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Submission Preparation Checklist

As part of the submission process, authors are required to check off their submission's compliance with all of the following items, and submissions may be returned to authors that do not adhere to these guidelines.
  • The submission has not been previously published, nor is it before another journal for consideration (or an explanation has been provided in Comments to the Editor).
  • The submission file is in Microsoft Word document file format.
  • Where available, URLs for the references have been provided.
  • The text is Double-spaced; uses a 12-point font, Times New Roma; employs italics, rather than underlining (except with URL addresses); and all illustrations, figures, and tables are placed within the text at the appropriate points, rather than at the end.
  • The text adheres to the stylistic and bibliographic requirements outlined in the Author Guidelines.

Author Guidelines

Information about the online submission process

Submitting your Manuscript

Notes to Contributors of Asian Review

  1. Asian Review welcomes submission of articles dealing with various aspects of Asia including political, economic, social, cultural, and foreign affairs. All contributions are subject to a fully anonymous reviewing process. We accept manuscripts for review all year round.
  2. Articles submitted to Asian Review should not have been previously published elsewhere and should not be under review for publication in other journals. Submitted manuscripts will not be returned to the author. Articles in Asian Review represent neither the views of the Institute of Asian Studies nor those of the editors. Responsibility for opinions expressed and the accuracy of facts published in articles and book reviews rests solely with the individual authors.
  3. Manuscripts should be typed in English and Should not exceed 6,000 words (including references). It is requested to include an abstract of around 150 words with a list of no more than six keywords, and a short bio-data of 3-5 lines. Book reviews should be limited to 800-1000 words.
  4. Manuscripts should be sent as a document file in Microsoft Word format, accompanied by a printout or pdf file, and by a letter giving the author’s name, affiliation and contact details. As Asian Review engages in double-blind reviews, authors’ names should be left off of the main text of their article. The entire document should be double-spaced and use 12-point Times New Roman font. Margins on all sides should be 1 inch (2.54 cm). Tables, figures, maps, and photos should be saved in separate files and not embedded in the text. All images should include captions and sources.
  5. Authors whose first language is not English should have their English-language manuscripts checked by a native speaker before submission.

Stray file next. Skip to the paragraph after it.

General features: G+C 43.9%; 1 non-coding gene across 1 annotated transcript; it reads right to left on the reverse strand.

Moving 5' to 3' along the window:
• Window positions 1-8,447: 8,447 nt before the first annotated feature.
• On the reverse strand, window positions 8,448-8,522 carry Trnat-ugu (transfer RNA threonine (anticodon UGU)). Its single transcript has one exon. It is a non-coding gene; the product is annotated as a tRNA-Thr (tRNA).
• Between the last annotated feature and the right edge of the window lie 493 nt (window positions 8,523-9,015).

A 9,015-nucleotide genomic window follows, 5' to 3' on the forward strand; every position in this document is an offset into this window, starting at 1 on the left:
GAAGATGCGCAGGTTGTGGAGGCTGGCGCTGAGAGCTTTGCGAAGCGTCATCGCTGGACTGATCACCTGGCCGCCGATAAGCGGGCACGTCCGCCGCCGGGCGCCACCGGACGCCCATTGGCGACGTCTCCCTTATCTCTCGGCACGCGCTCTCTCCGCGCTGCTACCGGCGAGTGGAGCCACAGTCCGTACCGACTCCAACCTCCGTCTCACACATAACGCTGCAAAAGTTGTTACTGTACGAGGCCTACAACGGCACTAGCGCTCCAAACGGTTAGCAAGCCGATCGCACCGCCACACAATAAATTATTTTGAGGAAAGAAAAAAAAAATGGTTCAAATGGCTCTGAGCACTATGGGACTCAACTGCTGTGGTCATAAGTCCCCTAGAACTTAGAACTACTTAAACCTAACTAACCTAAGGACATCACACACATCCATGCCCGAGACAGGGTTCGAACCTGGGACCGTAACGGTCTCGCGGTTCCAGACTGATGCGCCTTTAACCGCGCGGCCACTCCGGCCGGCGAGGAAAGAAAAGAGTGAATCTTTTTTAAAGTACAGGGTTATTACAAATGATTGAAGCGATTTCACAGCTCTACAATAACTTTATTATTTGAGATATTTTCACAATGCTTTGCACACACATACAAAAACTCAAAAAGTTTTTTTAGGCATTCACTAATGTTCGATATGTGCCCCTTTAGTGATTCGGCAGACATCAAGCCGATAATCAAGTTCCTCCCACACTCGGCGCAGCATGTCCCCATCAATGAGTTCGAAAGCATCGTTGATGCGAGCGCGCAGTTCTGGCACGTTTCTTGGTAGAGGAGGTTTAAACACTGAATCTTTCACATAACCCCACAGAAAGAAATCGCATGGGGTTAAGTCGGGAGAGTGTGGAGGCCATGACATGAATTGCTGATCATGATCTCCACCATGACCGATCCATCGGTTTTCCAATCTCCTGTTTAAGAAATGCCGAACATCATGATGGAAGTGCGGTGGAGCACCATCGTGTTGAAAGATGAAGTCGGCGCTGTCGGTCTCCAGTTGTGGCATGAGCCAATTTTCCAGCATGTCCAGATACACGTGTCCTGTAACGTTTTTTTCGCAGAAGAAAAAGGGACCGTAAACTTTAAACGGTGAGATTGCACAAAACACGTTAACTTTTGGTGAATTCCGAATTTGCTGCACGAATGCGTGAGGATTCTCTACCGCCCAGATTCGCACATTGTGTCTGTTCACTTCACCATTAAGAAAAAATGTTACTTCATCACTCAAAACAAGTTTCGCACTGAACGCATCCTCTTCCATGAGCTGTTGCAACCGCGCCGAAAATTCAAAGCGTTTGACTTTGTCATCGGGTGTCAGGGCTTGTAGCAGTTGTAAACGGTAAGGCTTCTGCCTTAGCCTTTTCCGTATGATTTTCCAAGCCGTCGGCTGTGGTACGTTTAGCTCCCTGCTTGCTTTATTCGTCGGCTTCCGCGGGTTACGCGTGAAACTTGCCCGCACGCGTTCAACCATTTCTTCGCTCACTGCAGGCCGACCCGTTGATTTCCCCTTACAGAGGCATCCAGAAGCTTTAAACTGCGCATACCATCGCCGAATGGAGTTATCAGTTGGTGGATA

6. Referencing should follow the author-date method of in-text citation, giving the author’s surname, year of publication and page number(s) where relevant, for example, (Rudolph 2000, 13). A complete reference should appear at the end of the article. Footnotes are used only for adding useful information, not for references. Examples showing the system of citation are as follows:

6.1 According to Rudolph (2000), …

6.2 Rudolph (2000) found “………” (13).

6.3 Johnson’s study (cited in Rudolph 2000) found that ….

  1. Articles must include a full reference of works cited, following the Chicago style. Examples are as follows:

7.1 Albert, Michel. 1993. Capitalism against Capitalism. London: Whurr. Evans, Richard. 2009. “Nation Sign ‘Free Sky’ Accord.” Bangkok Post, January 25: B5.

7.2 Hanushek, Eric A., and Ludger WÖßmann. 2007. “The Role of Education Quality in Economic Growth.”Policy Research Working Paper 4122. Washington D.C.: World Bank.

7.3 Iwabuchi, Koichi. 2015. “Pop-culture Diplolmacy in Japan: Soft Power, Nation Branding and the Question of ‘International Cultural Exchange’.” International Journal of Cultural Policy 21 (4): 419-432. Accessed August 19, 2015. doi: 10.1080/10286632.2015.1042469

7.4 Dhiravegin, Likhit. 1999. Wiwatanakan kan mueang kan pokkhrong thai [Evolution of Thai Government and Politics]. Bangkok: Thammasat University Press. National Renewable Energy Laboratory. 2008. “Biofuels.” Accessed May 6.

7.5 Rudolph, Jürgen. 2000. “The Political Causes of the Asian Crisis.” In The Political Dimensions of the Asian Crisis, edited by Uwe Johannen, Jürgen Rudolph, and James Gomez, 13-93. Singapore: Select Books.

7.6 Vartaala, Teppo. 2001. “Hedging in Scientifically Oriented Discourse: Exploring Variation Variation According to Discipline and Intended Audience.” PhD diss., University of Tampere.

7.7 Wiener, Philip, ed. 1973. Dictionary of the History of Ideas, Vol. 4. New York: Scribner’s.

7.8 Wongboonsin, Kua, Philip Guest, and Vipan Prachuabmoh. 2004. “Demographic Change and the Demographic Dividend in Thailand.” Paper presented at the International Conference on the Demographic Window and Health Aging: Socioeconomic Challenges and Opportunities, Beijing, May 10-11, 2004.

For more about Chicago-style references, please consult the 16th edition of The Chicago Manual of Style issued in September 2010, or

  1. Submission and editorial communications should be sent to

  1. For more information please contact

The Editor, Asian Review Institute of Asian Studies, Chulalongkorn University 7 th Floor, Prajadhipok-Rambhai Barni Building Phyathai Road, Bangkok 10330, Thailand

Tel: +66-2-218 7411, +66-2-218 7464-5

Fax: +66-2-255 1124


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